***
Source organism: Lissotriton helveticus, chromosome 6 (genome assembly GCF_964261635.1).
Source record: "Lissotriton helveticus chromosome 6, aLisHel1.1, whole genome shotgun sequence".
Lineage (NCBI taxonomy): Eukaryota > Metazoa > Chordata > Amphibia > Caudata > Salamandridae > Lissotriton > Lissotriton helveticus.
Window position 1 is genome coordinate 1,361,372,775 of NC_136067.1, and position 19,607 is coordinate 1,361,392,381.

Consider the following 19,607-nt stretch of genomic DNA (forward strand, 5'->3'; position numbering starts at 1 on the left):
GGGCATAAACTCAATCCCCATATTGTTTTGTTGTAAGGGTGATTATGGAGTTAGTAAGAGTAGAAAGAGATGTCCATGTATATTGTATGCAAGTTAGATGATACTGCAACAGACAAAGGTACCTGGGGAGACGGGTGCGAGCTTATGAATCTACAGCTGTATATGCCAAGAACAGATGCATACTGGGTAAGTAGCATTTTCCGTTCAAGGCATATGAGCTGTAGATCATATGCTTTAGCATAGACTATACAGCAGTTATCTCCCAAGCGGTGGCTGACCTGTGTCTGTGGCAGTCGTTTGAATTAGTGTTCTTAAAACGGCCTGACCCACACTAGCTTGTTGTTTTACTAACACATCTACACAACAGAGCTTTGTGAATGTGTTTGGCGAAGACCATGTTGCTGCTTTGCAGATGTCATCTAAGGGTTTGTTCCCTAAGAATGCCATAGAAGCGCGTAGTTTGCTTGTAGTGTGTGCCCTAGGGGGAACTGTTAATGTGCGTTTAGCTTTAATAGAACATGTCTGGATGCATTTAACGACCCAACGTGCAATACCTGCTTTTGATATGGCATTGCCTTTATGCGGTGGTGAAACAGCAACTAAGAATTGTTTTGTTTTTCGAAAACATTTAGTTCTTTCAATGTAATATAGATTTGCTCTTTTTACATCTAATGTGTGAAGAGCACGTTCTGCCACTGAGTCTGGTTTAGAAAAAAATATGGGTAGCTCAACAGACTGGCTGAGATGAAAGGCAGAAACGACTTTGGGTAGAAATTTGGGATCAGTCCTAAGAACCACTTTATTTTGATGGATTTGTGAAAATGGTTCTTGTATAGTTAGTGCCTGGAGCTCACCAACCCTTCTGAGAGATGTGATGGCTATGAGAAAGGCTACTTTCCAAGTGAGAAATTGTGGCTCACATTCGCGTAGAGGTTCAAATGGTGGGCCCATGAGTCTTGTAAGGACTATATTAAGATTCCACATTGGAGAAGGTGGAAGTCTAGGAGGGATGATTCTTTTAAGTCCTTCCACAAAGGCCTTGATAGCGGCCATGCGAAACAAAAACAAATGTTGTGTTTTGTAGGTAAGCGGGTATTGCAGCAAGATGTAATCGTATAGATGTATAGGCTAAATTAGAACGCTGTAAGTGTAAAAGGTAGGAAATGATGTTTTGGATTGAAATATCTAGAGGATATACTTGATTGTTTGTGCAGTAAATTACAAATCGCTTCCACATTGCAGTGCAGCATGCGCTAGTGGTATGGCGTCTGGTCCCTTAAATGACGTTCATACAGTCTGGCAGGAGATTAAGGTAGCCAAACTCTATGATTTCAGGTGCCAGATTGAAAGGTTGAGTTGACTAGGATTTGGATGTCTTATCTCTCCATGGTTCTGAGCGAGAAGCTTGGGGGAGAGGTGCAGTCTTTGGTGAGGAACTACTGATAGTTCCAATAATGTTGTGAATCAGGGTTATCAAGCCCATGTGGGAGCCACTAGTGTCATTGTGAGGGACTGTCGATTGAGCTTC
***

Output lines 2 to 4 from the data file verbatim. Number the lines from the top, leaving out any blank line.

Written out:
Source record: "Lissotriton helveticus chromosome 6, aLisHel1.1, whole genome shotgun sequence".
Lineage (NCBI taxonomy): Eukaryota > Metazoa > Chordata > Amphibia > Caudata > Salamandridae > Lissotriton > Lissotriton helveticus.
Window position 1 is genome coordinate 1,361,372,775 of NC_136067.1, and position 19,607 is coordinate 1,361,392,381.